Drastically cutting the amount of traffic on Academy Street in Inverness will make the city safer, healthier and more attractive, supporters of a major plan to change it have said.
Controversial plans to ban most private cars from the Highland capital’s main thoroughfare won the backing of councillors by a narrow margin last month.
The move has angered opponents of the scheme. It remains likely to prompt a legal challenge from firms who say they were not consulted about the plans.
Last week, Highland Council was accused of fraud for the way it has handled the situation.
On Tuesday, we published a statement from the council responding to criticism that cutting the daily number of vehicles using Academy Street from more than 9,000 to fewer than 2,000 overnight would cause chaos on Inverness’s roads.
A spokeswoman told us the city’s other main routes can handle it and Inverness will not “grind to a halt”.
Today, we’re taking a closer look at why people support the scheme.
‘We don’t want Inverness to lag behind’
Inverness councillor Emma Knox is an active travel and accessibility campaigner.
She has been one of the scheme’s biggest supporters.
Councillor Knox said: “I passionately believe that these proposals have the potential to transform the centre of our beautiful Highland capital.
“It will make it safer, healthier, more attractive and inclusive for visitors and locals alike.
“Across Europe we can see businesses and tourism benefit from attractive town and city centres with limited motor vehicle access. We don’t want Inverness to lag behind our European counterparts.”
A 2015 Scotland-wide study found that pedestrianisation increased footfall by up to 35%.
It also revealed that people walking to high streets spend around 40% more than drivers.
Councillor Knox also cited the example of Exeter as one to follow.
Its footfall increased by 30% after its city centre was pedestrianised.
Cycling group hopes for change
The cycle campaign group Kidical Mass North is also firmly behind the upcoming changes.
It was established last year and holds monthly rides around the city for all ages and abilities, on bikes, trikes and scooters.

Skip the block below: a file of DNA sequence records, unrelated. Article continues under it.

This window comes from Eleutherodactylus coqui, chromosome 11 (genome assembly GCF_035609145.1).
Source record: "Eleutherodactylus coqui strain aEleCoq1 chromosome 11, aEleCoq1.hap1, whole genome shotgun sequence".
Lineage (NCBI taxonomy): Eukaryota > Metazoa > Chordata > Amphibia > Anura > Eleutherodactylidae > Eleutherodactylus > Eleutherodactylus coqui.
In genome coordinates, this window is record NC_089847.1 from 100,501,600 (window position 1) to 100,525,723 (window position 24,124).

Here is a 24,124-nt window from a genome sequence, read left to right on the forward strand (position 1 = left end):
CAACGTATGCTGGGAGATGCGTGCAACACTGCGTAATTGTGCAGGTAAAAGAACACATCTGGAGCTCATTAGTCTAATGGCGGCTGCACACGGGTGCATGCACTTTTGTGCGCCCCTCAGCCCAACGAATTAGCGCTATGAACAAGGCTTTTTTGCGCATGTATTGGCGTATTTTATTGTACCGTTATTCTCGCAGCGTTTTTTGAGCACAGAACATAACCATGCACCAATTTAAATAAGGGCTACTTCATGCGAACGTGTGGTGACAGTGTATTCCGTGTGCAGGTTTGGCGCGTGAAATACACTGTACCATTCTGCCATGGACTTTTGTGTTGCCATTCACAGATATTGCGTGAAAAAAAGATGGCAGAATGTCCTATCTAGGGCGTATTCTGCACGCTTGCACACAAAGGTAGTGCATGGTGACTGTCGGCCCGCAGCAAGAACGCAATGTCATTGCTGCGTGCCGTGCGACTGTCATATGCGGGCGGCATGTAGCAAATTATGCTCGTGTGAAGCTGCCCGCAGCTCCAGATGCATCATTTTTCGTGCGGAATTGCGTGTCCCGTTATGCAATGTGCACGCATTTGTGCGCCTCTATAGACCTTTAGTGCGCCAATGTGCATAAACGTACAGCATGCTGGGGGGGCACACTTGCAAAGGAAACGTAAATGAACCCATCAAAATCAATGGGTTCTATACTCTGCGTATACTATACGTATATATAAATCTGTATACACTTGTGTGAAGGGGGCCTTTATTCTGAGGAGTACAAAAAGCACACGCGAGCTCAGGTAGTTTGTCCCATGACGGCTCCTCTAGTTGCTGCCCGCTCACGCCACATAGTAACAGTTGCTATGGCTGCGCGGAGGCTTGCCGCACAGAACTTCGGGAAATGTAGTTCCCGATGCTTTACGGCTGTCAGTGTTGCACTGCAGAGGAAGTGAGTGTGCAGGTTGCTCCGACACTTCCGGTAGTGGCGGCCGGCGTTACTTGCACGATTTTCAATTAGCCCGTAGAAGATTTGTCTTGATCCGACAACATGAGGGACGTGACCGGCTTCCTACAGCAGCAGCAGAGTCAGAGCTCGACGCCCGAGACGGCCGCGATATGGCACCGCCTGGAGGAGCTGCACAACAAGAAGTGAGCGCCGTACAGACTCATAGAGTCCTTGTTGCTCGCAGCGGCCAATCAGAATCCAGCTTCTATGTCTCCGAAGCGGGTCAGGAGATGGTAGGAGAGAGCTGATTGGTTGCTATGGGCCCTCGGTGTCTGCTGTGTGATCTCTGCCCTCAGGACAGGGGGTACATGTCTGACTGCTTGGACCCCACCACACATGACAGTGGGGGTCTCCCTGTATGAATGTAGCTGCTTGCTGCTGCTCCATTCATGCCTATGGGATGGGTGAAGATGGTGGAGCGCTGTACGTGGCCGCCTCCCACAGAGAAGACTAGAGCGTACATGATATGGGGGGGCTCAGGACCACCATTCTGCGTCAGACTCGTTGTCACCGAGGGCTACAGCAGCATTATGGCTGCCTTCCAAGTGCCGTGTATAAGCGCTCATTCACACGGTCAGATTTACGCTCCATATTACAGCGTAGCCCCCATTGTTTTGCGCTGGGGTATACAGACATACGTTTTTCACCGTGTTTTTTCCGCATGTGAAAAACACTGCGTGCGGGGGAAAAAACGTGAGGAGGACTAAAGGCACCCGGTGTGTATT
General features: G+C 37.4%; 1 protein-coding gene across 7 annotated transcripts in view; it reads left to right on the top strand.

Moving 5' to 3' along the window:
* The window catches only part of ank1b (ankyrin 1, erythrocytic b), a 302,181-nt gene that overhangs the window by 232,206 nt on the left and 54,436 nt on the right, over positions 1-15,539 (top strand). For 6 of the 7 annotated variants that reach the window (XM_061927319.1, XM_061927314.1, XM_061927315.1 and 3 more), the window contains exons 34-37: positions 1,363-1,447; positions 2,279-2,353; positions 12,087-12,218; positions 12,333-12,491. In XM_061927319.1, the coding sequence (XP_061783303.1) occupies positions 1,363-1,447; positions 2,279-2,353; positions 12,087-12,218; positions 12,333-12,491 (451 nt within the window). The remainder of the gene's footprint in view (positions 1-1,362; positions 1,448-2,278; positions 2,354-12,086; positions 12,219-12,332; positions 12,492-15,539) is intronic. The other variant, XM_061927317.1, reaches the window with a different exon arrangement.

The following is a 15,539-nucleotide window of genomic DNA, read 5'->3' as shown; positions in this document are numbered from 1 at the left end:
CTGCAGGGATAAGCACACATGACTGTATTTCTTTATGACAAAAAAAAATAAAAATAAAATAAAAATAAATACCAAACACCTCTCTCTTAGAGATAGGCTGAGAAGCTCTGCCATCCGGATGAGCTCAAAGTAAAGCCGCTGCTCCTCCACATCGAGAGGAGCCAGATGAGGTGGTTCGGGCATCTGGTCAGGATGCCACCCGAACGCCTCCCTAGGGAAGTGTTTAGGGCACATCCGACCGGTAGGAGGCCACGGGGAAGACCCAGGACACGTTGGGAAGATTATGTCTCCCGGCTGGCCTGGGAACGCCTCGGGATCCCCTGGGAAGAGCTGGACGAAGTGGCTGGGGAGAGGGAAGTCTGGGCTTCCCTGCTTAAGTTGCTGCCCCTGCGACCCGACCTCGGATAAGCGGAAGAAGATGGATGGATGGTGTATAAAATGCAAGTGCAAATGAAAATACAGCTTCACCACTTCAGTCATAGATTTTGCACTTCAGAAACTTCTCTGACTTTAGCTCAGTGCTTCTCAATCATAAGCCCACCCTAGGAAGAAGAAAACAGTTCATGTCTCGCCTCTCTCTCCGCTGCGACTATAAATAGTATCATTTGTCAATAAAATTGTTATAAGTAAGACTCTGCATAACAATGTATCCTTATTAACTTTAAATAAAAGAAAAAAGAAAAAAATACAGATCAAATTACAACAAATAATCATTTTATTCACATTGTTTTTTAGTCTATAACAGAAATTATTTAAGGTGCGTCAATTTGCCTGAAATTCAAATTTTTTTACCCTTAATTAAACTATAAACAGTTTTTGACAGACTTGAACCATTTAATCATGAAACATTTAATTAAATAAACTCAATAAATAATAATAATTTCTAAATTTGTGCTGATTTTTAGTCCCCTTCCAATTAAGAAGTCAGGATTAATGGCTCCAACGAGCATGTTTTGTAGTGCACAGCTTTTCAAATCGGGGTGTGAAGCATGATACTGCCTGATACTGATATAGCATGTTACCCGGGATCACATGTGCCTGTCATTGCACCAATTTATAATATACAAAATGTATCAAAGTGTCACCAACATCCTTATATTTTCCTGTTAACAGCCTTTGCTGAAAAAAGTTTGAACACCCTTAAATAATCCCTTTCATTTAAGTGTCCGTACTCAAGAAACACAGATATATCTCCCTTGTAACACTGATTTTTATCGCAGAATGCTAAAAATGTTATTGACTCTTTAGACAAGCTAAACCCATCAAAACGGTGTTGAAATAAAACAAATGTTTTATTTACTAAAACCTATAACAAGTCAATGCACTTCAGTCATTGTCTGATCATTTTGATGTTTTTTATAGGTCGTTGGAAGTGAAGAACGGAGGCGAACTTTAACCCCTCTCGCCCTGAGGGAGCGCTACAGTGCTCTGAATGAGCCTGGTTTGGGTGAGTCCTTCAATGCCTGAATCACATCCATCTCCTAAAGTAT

Its aim is to get kids interested in cycling and helping less confident cyclists gain confidence and experience on the roads.
Sara Ramsey, a Raigmore Hospital surgeon who is a member of the group’s organising committee, is looking forward to the changes.
She said: “There is a real buzz on the High Street. It seems unthinkable it was previously a through road.
“I applaud the support for active travel and the demonstration of commitment to making Inverness a vibrant green city.”
Fellow group member Emily Williams cited evidence that schemes like this encourage people to try a different mode of transport.
She said: “That is vital if Inverness is to achieve its aim of becoming carbon neutral.”
Beth Ross, a 13-year-old cyclist, added: “I’m glad it is changing.
“I hope it will smell less like fumes and the buses can be more reliable because there is less traffic.”
Why is Academy Street changing?
Around 8,500 to 9,500 cars, vans, lorries and buses use Academy Street every day.
But analysis shows 50% of the vehicles are using it as a through route – rising to 75% in the morning rush hour.
The council argues Academy Street would not be eligible for funding needed to improve it unless cycle routes or traffic reduction measures are identified.
Many people against the scheme in its current form agree with the principle, but are unhappy with what they see as a lack of consultation of local businesses.
Some details are still to be ironed out.
And the strength of feeling around this issue suggests we may be hearing about it for some time.
But none of the backlash we’ve seen against the plans seems to have dimmed the enthusiasm of its supporters.
Councillor Knox concluded: “This is a real opportunity to push for wholescale, effective change to encourage tourism and business development.
“We have to ask ourselves: ‘do we want to prioritise car drivers?’
“Or should we prioritise retailers, business and the economy, pedestrians, active travellers and people with disabilities?’”
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